Posted by: SJS | August 16, 2011

Red’s monkey

After receiving a list from PT Boats, Inc., of  sailors who had served on PT 373 in the South Pacific, I sent letters to the veterans seeking information about  my father.  Within a few weeks, I heard from several of the vets and a few of them had been on the boat during the time my father had been assigned to it in 1945. 

Two months after sending out the letters, I received an e-mail from Megan Moore and it began this way:  “Let me start out by telling you that I am C.T.’s granddaughter, Megan.  He is sitting here with me telling me these stories to write to you.”

Megan’s grandfather, C.T. Perotka of Illinois, had been in Ron 27, and served on PT 373.  Then, Megan relayed this astounding account:

“Do I have a story about YOUR DAD!!!!  The main reason I remember him so vividly is because I was a gunner’s mate and I was cleaning my guns when Stahley came aboard with a monkey on his shoulder like a parrot would be on his pirate’s shoulder.  He had purchased this monkey when we were docked in Borneo protecting a Dutch owned Shell refinery.  I was using mineral grease for the guns, which kept salt water off of them better than petroleum jelly.  The monkey found the lid of the container and started to chew and lick on it.   As you can guess this made the monkey have to go!!!  The next morning we all get up to eat breakfast and as you can guess the monkey went!

spider monkey

Red's spider monkey?

The head officer on our boat asked what the horrible smell was  — and it was the monkey “s___” all over the bow of our ship.  Stahley finally raised his hand to let the Head Officer know that it was his monkey.   Your dad was ordered to clean up, have the monkey removed, and that the odor should be gone by the time he got back in only one hour.   Your father did ask for my help with cleaning up the monkey droppings but I just didn’t have the stomach for it.”

Megan’s e-mail continued with other recollections about MacArthur, PT 373’s engagement with the sniper in the radio tower, and how the PT sailors heard about the atom bomb attacks on Japan that ended the war.    

All I could think about was my father with a spider monkey on his shoulder.   And that monkey getting my father into so much trouble with his commanding officer.  And then the clean up job my father had to face.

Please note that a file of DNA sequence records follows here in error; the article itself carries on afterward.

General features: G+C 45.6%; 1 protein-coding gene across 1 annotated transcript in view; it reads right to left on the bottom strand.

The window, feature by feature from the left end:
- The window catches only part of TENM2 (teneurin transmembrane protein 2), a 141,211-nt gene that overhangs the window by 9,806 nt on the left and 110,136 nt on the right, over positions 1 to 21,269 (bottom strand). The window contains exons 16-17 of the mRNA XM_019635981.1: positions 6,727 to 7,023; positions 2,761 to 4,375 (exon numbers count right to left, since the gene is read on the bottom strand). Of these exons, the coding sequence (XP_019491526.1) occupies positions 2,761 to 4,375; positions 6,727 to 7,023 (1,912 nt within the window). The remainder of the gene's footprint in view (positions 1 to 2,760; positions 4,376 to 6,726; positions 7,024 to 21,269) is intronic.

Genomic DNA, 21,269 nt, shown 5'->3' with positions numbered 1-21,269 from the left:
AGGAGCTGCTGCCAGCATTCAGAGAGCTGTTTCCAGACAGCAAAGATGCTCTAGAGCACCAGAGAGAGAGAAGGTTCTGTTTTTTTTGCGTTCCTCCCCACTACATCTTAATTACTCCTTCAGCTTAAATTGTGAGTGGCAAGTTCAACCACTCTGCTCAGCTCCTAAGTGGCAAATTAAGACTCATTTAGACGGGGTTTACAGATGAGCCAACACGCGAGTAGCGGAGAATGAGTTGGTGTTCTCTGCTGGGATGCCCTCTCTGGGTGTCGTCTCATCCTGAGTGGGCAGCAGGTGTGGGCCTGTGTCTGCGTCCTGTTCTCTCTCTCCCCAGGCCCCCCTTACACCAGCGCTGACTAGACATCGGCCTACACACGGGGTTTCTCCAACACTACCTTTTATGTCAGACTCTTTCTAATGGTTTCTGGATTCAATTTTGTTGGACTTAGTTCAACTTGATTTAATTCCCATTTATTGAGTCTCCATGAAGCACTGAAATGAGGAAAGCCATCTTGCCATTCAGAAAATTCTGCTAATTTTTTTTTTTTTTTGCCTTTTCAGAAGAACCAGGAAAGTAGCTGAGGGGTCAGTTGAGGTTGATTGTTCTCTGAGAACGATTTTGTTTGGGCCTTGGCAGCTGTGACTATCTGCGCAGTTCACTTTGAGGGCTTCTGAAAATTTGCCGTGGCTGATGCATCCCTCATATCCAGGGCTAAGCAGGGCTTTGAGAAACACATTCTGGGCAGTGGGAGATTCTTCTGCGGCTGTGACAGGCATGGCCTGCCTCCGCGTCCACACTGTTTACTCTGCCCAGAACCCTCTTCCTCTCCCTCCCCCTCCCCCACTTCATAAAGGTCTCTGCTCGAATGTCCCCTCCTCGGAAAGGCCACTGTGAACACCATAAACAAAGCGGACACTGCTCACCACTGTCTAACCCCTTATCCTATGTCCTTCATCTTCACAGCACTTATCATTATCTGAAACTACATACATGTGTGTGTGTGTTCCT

Megan’s e-mail with her grandfather’s memories made me laugh so hard that I could barely catch my breath.  Since then, whenever life gets too serious, all I have to do is to remember Red and his monkey. Suddenly I find myself laughing all over again and whatever problem I’m facing is nothing compared to the clean up job my father faced on the bow of PT 373. 




  1. Steve –

    This is a great story. It rivals anything the writers of McHale’s Navy could have come up with.


    • Dudley,

      Thanks for those good words. When I got the e-mail from the granddaughter of my father’s crewmate, it blew me away. My understanding of my father’s navy career is being stretched like a rubber band that is about a mile long. Just the image of my father with a monkey perched on his shoulder as he walks back to his boat has made every moment of research worth the effort ten times over. I am very appreciative for your ongoing support.


  2. Funny!


    • Darren,

      So glad you enjoyed this story. My father had a whole bunch of great stories that he never told me. I’m glad I’ve been able to make contact with some vets who can fill in the missing pieces for me.


  3. Glad someone is writing that down. Who was the Head Officer – Belton Copp?


    • BC,

      I’m not sure of the identity of the Head Officer in this story. It may well have been Lt. Copp, the couragous & highly decorated commanding officer who took PT 373 into Manila Bay in early 1945. If my father was responsible for any “monkey business” under Lt. Copp, I’m sure he never made the same mistake again. Thanks for your support.


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